Blu-ray review: Dragon Ball Z Kai – Season 3

dragon-ball-z-kai-s3 2After the outer space shenanigans of previous box sets, the action in Season 3 of Dragon Ball Z relocates to planet Earth – a chance to hang out at the Kame House and catch up with such lovable supporting characters as Master Roshi and Puar. Erstwhile villain Vegeta comes along for the ride, too, and although he still mutters about world domination every now and then, he now ranks among the good guys.

What’s eating him up, of course, is his deep feeling of inferiority towards Goku. But in one respect at least he’s one up on his fellow Saiyan: he’s got the cuter kid. This we discover when his son, Trunks, descends on the team in a time machine with dire warnings of an apocalyptic future. Sweet-natured and fine-featured, Trunks makes Goku’s son Gohan look like a spud with a hunk of hair stuck to it. Not that Vegeta can take any credit, as he’s not exactly dad of the year.

Trunks’ appearance ushers in a storyline – quite complicated by Dragon Ball standards and shamelessly indebted to the Terminator movies – about a possible future in which mankind is crushed under the heel of homicidal androids. Creations of Doctor Gero’s hidden laboratory, the robots punctually attack, then bewilder the heroes with their brilliance at running away. But they are only the first of several android nemeses, culminating in Cell, a synthetic man bug from the future who drinks people dry with the sting in his tail.

Regular fans will know that the show creators always come up with some excuse to keep Goku out of the fray until the last moment. In this case, he’s laid up with a dicky ticker and spends almost the entire season flat on his back. Even by the usual standards of the show it’s a long time for him to be off the scene, and many viewers might feel that it leaves a gaping Goku-shaped hole at the centre of things. But then again, you might just as well argue that it provides a golden opportunity for the other characters to grab the centre stage. In particular, it becomes very much Vegeta’s show, and anyone who’s grown a bit fed up of Goku’s gentlemanly forbearance with foes will love how ruthlessly the big V crushes all opposition.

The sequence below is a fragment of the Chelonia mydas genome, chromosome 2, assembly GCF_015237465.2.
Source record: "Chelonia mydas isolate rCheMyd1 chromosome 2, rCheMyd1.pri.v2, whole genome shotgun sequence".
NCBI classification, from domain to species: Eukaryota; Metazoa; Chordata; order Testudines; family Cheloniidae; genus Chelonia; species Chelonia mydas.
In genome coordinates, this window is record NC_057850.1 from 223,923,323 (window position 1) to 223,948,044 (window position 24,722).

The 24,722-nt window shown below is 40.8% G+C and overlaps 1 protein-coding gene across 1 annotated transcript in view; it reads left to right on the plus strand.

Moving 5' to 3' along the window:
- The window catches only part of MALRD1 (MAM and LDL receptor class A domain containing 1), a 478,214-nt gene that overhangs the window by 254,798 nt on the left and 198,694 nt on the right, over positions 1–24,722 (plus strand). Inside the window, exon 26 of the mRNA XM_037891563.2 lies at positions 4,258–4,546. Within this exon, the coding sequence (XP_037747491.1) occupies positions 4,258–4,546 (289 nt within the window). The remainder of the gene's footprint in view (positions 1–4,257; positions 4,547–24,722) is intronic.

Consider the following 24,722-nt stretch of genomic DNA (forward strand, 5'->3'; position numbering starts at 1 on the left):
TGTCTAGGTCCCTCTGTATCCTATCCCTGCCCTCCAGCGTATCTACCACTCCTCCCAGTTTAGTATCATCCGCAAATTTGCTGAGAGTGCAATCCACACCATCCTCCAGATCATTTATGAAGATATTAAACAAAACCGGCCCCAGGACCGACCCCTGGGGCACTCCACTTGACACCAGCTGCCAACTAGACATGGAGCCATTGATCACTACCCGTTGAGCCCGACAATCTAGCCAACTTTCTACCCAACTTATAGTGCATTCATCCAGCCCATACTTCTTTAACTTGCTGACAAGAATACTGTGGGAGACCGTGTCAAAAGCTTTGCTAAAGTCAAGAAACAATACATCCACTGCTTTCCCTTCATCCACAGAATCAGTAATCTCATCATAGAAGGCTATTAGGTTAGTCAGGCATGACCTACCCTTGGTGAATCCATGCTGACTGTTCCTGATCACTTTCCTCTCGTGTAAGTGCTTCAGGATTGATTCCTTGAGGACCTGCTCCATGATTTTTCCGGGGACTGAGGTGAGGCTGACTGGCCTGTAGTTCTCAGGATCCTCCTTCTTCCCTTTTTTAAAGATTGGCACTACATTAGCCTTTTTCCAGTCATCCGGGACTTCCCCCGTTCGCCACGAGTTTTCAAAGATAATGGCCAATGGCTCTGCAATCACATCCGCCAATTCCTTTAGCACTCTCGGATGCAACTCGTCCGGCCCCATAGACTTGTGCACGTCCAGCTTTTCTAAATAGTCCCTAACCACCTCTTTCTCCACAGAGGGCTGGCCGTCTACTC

It’s also a season particularly rich in villains – the various androids are interesting and dragon-ball-z-kai-s3 3sometimes oddly touching characters in their own right. So even with Goku’s absence, the fact that there are so many colourful personalities good and bad in play gives this season the edge on the previous one. As usual, the fights are something to behold. No one else in anime goes through agonies quite like the characters in Dragon Ball, and once seen they stick with you forever. Last season, it was Krillen being impaled on Frezia’s horns. This season, it’s Vegeta getting both his arms broken – and he doesn’t suffer in silence either. The violence is truly shocking, but it doesn’t feel gratuitous because it’s so emotionally resonant and because the animation style is so madly intense and expressive. Speaking of violence, can’t wait for Cell to get his in Season 4. 8/10

A lovely transfer which brings out all the hand-crafted charm of the vintage animation – the fierce, lurid hues, the trembling, twitching outlines. The colours are just as richly saturated as you would wish. Cell looks particularly splendid, with his mottled green carapace and orange codpiece, and there are some lovely tomato reds when a whole bunch of islands get blown up on the last disc. Elsewhere, you can see individual brush-strokes on some of the space backdrops. The audio is clear and resonant, with plenty of body. 8/10


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